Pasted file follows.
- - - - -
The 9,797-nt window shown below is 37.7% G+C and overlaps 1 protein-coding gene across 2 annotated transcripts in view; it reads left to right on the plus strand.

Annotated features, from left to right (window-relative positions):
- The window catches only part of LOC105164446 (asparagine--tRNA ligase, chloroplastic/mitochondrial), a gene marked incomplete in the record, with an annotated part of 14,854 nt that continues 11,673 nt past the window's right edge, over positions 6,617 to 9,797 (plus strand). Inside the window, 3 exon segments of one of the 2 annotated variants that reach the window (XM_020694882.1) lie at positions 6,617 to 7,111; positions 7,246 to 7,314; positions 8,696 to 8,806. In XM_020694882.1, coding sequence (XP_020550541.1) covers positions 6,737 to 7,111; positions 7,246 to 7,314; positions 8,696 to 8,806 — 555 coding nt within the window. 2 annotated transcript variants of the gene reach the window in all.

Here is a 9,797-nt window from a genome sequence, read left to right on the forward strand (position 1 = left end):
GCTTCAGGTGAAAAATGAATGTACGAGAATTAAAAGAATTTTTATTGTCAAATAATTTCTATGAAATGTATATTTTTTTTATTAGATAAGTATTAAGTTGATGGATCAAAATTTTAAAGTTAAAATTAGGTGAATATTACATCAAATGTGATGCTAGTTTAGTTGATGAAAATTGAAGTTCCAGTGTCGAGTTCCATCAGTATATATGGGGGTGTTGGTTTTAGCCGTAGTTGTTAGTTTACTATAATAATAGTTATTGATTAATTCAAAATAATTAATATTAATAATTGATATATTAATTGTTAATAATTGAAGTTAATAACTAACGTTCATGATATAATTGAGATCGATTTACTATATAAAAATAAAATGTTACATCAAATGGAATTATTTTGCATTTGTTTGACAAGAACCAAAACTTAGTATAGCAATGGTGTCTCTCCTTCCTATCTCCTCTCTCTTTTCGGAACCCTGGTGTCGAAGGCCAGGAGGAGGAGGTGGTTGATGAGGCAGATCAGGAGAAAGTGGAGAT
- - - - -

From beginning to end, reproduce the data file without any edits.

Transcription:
The 9,797-nt window shown below is 37.7% G+C and overlaps 1 protein-coding gene across 2 annotated transcripts in view; it reads left to right on the plus strand.

Annotated features, from left to right (window-relative positions):
- The window catches only part of LOC105164446 (asparagine--tRNA ligase, chloroplastic/mitochondrial), a gene marked incomplete in the record, with an annotated part of 14,854 nt that continues 11,673 nt past the window's right edge, over positions 6,617 to 9,797 (plus strand). Inside the window, 3 exon segments of one of the 2 annotated variants that reach the window (XM_020694882.1) lie at positions 6,617 to 7,111; positions 7,246 to 7,314; positions 8,696 to 8,806. In XM_020694882.1, coding sequence (XP_020550541.1) covers positions 6,737 to 7,111; positions 7,246 to 7,314; positions 8,696 to 8,806 — 555 coding nt within the window. 2 annotated transcript variants of the gene reach the window in all.

Here is a 9,797-nt window from a genome sequence, read left to right on the forward strand (position 1 = left end):
GCTTCAGGTGAAAAATGAATGTACGAGAATTAAAAGAATTTTTATTGTCAAATAATTTCTATGAAATGTATATTTTTTTTATTAGATAAGTATTAAGTTGATGGATCAAAATTTTAAAGTTAAAATTAGGTGAATATTACATCAAATGTGATGCTAGTTTAGTTGATGAAAATTGAAGTTCCAGTGTCGAGTTCCATCAGTATATATGGGGGTGTTGGTTTTAGCCGTAGTTGTTAGTTTACTATAATAATAGTTATTGATTAATTCAAAATAATTAATATTAATAATTGATATATTAATTGTTAATAATTGAAGTTAATAACTAACGTTCATGATATAATTGAGATCGATTTACTATATAAAAATAAAATGTTACATCAAATGGAATTATTTTGCATTTGTTTGACAAGAACCAAAACTTAGTATAGCAATGGTGTCTCTCCTTCCTATCTCCTCTCTCTTTTCGGAACCCTGGTGTCGAAGGCCAGGAGGAGGAGGTGGTTGATGAGGCAGATCAGGAGAAAGTGGAGAT